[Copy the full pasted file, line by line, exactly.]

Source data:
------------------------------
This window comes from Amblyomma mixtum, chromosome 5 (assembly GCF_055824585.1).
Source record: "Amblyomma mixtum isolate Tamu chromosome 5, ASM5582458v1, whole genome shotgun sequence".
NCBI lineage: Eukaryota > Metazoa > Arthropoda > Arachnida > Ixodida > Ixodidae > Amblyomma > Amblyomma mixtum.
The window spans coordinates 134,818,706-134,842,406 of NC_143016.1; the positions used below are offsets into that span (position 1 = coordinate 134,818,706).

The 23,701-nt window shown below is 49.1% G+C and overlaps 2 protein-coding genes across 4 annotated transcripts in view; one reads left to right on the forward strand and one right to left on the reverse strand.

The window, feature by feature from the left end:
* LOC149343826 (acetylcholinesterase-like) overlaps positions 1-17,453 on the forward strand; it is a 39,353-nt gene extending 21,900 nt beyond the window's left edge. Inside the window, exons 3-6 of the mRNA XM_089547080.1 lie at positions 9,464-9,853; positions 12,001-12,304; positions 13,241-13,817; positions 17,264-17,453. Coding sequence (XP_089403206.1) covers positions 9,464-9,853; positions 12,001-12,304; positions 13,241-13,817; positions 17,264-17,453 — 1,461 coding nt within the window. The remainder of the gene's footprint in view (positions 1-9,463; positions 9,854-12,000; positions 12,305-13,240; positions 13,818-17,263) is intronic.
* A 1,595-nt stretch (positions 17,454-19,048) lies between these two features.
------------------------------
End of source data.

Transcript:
This window comes from Amblyomma mixtum, chromosome 5 (assembly GCF_055824585.1).
Source record: "Amblyomma mixtum isolate Tamu chromosome 5, ASM5582458v1, whole genome shotgun sequence".
NCBI lineage: Eukaryota > Metazoa > Arthropoda > Arachnida > Ixodida > Ixodidae > Amblyomma > Amblyomma mixtum.
The window spans coordinates 134,818,706-134,842,406 of NC_143016.1; the positions used below are offsets into that span (position 1 = coordinate 134,818,706).

The 23,701-nt window shown below is 49.1% G+C and overlaps 2 protein-coding genes across 4 annotated transcripts in view; one reads left to right on the forward strand and one right to left on the reverse strand.

The window, feature by feature from the left end:
* LOC149343826 (acetylcholinesterase-like) overlaps positions 1-17,453 on the forward strand; it is a 39,353-nt gene extending 21,900 nt beyond the window's left edge. Inside the window, exons 3-6 of the mRNA XM_089547080.1 lie at positions 9,464-9,853; positions 12,001-12,304; positions 13,241-13,817; positions 17,264-17,453. Coding sequence (XP_089403206.1) covers positions 9,464-9,853; positions 12,001-12,304; positions 13,241-13,817; positions 17,264-17,453 — 1,461 coding nt within the window. The remainder of the gene's footprint in view (positions 1-9,463; positions 9,854-12,000; positions 12,305-13,240; positions 13,818-17,263) is intronic.
* A 1,595-nt stretch (positions 17,454-19,048) lies between these two features.